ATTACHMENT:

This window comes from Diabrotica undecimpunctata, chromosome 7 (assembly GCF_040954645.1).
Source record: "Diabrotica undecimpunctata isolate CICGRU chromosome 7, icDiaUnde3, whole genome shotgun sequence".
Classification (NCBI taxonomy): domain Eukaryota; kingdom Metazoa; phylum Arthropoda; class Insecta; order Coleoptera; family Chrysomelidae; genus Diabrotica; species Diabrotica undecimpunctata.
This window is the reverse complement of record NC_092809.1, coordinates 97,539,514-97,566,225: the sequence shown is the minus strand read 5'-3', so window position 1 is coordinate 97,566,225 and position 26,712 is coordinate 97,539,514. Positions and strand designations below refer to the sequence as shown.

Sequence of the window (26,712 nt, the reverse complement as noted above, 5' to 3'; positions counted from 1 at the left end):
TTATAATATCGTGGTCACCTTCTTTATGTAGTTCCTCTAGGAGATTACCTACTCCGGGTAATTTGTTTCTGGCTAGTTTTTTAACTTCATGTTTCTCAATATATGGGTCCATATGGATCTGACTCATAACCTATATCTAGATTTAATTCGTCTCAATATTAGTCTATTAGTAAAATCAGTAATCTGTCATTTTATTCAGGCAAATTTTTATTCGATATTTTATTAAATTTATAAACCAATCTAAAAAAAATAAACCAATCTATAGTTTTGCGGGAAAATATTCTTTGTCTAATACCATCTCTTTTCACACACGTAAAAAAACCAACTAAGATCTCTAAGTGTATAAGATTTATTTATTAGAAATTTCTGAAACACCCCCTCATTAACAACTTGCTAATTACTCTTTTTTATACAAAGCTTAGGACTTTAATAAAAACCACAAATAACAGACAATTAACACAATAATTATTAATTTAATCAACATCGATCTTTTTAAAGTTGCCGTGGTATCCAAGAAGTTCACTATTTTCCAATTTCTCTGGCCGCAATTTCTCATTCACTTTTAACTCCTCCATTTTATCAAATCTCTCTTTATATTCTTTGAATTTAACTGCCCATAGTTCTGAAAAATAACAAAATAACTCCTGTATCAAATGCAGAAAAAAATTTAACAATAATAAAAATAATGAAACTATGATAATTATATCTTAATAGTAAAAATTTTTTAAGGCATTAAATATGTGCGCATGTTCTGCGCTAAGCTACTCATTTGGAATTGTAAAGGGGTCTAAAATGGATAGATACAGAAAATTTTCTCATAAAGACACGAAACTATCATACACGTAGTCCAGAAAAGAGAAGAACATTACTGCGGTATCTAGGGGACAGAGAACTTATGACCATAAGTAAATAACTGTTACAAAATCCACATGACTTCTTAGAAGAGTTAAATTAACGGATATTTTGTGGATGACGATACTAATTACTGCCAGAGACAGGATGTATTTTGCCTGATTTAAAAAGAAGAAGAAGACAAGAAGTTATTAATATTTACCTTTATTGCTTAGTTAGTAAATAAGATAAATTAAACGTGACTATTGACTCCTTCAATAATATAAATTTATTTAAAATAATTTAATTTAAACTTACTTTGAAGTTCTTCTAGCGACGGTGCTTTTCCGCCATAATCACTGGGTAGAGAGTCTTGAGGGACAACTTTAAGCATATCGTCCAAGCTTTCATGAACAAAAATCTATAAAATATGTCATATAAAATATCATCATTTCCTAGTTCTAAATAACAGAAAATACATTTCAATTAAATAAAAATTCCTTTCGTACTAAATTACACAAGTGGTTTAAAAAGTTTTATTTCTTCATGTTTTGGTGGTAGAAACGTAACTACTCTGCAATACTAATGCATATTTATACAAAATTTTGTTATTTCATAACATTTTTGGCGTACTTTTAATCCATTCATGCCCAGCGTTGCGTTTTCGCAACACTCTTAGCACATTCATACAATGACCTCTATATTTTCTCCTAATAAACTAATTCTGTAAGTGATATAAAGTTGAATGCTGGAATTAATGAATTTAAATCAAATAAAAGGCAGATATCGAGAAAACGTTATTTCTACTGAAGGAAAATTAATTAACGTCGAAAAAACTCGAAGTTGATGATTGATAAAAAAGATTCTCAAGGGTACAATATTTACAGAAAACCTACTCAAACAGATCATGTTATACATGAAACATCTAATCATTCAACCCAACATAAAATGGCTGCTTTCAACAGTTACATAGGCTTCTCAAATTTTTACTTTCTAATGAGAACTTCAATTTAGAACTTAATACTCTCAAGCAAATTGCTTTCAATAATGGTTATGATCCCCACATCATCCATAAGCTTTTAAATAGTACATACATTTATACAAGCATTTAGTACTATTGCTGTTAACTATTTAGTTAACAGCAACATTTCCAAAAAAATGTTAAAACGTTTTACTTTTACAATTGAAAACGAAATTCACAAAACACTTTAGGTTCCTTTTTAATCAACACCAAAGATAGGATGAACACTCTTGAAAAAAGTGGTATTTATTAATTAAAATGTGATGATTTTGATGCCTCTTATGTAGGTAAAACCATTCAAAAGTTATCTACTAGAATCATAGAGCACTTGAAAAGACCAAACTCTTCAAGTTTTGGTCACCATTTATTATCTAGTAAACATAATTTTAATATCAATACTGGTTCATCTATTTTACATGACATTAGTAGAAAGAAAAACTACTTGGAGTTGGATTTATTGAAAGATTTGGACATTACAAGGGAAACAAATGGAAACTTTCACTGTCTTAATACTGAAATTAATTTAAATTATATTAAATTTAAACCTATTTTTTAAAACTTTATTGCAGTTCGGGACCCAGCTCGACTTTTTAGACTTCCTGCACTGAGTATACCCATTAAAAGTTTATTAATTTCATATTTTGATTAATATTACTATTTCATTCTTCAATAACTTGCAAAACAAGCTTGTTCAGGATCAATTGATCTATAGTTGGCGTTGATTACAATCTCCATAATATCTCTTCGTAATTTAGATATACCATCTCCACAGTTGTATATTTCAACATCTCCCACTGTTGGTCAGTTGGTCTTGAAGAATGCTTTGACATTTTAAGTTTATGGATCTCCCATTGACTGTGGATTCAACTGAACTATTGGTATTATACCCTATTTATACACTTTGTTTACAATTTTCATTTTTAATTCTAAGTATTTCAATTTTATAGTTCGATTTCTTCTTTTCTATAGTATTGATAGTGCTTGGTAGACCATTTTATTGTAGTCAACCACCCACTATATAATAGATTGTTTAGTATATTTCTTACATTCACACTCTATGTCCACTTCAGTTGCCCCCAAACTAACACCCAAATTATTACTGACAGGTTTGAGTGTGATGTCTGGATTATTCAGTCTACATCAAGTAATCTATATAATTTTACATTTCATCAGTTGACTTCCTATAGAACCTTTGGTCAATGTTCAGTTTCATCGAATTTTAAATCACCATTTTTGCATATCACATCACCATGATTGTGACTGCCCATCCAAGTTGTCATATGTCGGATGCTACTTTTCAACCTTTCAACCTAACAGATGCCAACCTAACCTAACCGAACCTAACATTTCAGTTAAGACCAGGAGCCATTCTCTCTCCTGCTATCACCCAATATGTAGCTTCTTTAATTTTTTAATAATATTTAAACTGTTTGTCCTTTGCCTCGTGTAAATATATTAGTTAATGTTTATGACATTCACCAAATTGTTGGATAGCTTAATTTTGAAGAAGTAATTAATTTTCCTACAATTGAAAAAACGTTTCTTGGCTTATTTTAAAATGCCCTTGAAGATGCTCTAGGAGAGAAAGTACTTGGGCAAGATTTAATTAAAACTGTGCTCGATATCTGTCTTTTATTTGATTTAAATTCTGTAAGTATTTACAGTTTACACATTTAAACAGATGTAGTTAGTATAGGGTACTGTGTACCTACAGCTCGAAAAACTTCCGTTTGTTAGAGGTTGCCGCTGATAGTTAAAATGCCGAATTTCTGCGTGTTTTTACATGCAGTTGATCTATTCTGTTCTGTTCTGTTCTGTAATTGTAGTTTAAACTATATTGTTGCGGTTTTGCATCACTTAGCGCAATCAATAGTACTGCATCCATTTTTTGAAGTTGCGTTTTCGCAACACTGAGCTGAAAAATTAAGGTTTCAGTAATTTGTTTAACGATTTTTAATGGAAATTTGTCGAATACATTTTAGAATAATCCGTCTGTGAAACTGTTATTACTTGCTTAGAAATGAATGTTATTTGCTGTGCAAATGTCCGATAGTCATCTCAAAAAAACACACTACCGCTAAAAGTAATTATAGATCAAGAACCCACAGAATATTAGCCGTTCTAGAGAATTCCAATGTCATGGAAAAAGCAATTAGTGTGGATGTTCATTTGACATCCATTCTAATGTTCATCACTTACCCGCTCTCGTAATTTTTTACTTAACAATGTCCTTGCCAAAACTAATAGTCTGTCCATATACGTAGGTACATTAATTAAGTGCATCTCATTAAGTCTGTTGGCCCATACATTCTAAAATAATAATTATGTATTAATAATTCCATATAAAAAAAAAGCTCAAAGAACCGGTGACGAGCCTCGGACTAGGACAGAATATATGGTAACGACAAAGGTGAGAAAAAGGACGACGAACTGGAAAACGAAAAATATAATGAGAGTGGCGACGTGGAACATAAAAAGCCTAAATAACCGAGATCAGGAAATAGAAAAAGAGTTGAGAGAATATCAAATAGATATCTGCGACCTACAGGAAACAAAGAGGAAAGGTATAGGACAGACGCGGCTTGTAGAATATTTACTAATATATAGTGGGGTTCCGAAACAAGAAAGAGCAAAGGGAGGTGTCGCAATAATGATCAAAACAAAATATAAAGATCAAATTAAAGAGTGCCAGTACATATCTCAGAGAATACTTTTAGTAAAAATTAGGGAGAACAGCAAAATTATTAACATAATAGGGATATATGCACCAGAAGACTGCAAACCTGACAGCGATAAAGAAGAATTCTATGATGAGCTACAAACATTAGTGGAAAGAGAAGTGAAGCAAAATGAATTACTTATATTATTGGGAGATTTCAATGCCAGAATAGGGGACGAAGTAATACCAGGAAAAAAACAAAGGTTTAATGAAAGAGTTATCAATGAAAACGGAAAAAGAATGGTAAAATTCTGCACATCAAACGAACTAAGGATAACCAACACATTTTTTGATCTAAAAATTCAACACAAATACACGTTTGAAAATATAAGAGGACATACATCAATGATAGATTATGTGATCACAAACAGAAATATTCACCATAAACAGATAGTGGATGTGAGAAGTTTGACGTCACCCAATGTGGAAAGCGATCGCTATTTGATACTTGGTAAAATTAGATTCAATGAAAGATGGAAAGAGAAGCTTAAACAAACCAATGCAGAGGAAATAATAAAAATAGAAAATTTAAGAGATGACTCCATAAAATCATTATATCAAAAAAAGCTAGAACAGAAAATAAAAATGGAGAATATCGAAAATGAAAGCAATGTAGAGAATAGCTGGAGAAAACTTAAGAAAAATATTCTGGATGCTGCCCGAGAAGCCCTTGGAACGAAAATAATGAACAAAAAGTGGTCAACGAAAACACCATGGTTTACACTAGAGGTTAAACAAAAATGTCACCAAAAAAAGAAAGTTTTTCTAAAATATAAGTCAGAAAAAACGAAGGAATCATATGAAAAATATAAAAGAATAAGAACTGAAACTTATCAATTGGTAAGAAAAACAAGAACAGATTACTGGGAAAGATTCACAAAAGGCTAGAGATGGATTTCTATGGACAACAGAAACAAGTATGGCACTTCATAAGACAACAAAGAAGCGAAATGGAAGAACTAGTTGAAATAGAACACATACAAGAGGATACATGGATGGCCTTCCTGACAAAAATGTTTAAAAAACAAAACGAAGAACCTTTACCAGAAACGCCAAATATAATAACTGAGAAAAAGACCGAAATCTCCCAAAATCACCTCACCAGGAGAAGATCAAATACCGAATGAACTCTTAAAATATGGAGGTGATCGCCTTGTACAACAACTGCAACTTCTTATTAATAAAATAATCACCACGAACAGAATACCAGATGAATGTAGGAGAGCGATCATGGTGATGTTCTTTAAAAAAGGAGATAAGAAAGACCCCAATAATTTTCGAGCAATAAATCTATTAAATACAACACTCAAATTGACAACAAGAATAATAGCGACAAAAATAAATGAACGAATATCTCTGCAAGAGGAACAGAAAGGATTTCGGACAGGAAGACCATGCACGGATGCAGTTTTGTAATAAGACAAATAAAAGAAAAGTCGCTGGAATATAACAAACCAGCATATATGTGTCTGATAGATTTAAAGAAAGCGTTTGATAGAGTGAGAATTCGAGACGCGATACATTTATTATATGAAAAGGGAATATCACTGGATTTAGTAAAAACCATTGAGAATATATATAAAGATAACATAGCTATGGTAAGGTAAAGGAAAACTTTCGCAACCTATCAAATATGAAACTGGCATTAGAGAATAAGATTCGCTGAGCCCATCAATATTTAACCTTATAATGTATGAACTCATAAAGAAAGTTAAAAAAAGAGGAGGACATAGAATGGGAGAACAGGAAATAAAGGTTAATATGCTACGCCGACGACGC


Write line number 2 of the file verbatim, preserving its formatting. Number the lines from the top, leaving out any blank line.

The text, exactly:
Source record: "Diabrotica undecimpunctata isolate CICGRU chromosome 7, icDiaUnde3, whole genome shotgun sequence".